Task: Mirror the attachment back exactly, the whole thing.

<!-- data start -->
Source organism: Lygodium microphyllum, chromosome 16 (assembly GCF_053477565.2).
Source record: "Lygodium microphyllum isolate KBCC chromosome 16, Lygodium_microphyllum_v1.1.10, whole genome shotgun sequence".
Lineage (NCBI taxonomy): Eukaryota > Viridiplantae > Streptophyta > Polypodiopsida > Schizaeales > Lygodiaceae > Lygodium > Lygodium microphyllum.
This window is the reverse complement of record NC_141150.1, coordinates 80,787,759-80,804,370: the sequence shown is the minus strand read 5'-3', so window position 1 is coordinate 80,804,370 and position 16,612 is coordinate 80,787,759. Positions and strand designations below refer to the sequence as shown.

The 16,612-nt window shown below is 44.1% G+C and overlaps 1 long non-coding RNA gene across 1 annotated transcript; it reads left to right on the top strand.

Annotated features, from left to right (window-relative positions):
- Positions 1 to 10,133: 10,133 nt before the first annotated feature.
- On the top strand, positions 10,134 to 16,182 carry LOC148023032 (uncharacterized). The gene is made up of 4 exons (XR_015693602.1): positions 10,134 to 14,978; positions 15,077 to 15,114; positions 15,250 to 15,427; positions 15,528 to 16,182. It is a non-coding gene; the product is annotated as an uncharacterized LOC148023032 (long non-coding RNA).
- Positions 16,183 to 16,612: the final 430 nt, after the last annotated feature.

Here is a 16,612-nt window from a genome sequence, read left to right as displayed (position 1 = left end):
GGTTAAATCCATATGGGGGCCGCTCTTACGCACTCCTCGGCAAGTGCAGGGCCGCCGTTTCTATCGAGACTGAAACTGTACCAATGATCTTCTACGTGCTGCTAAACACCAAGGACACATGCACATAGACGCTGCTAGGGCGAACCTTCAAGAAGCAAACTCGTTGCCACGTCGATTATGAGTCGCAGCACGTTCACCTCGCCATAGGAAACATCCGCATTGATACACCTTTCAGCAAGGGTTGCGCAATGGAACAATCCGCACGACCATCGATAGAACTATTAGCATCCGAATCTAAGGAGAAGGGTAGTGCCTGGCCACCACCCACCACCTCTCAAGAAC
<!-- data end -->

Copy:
Source organism: Lygodium microphyllum, chromosome 16 (assembly GCF_053477565.2).
Source record: "Lygodium microphyllum isolate KBCC chromosome 16, Lygodium_microphyllum_v1.1.10, whole genome shotgun sequence".
Lineage (NCBI taxonomy): Eukaryota > Viridiplantae > Streptophyta > Polypodiopsida > Schizaeales > Lygodiaceae > Lygodium > Lygodium microphyllum.
This window is the reverse complement of record NC_141150.1, coordinates 80,787,759-80,804,370: the sequence shown is the minus strand read 5'-3', so window position 1 is coordinate 80,804,370 and position 16,612 is coordinate 80,787,759. Positions and strand designations below refer to the sequence as shown.

The 16,612-nt window shown below is 44.1% G+C and overlaps 1 long non-coding RNA gene across 1 annotated transcript; it reads left to right on the top strand.

Annotated features, from left to right (window-relative positions):
- Positions 1 to 10,133: 10,133 nt before the first annotated feature.
- On the top strand, positions 10,134 to 16,182 carry LOC148023032 (uncharacterized). The gene is made up of 4 exons (XR_015693602.1): positions 10,134 to 14,978; positions 15,077 to 15,114; positions 15,250 to 15,427; positions 15,528 to 16,182. It is a non-coding gene; the product is annotated as an uncharacterized LOC148023032 (long non-coding RNA).
- Positions 16,183 to 16,612: the final 430 nt, after the last annotated feature.

Here is a 16,612-nt window from a genome sequence, read left to right as displayed (position 1 = left end):
GGTTAAATCCATATGGGGGCCGCTCTTACGCACTCCTCGGCAAGTGCAGGGCCGCCGTTTCTATCGAGACTGAAACTGTACCAATGATCTTCTACGTGCTGCTAAACACCAAGGACACATGCACATAGACGCTGCTAGGGCGAACCTTCAAGAAGCAAACTCGTTGCCACGTCGATTATGAGTCGCAGCACGTTCACCTCGCCATAGGAAACATCCGCATTGATACACCTTTCAGCAAGGGTTGCGCAATGGAACAATCCGCACGACCATCGATAGAACTATTAGCATCCGAATCTAAGGAGAAGGGTAGTGCCTGGCCACCACCCACCACCTCTCAAGAAC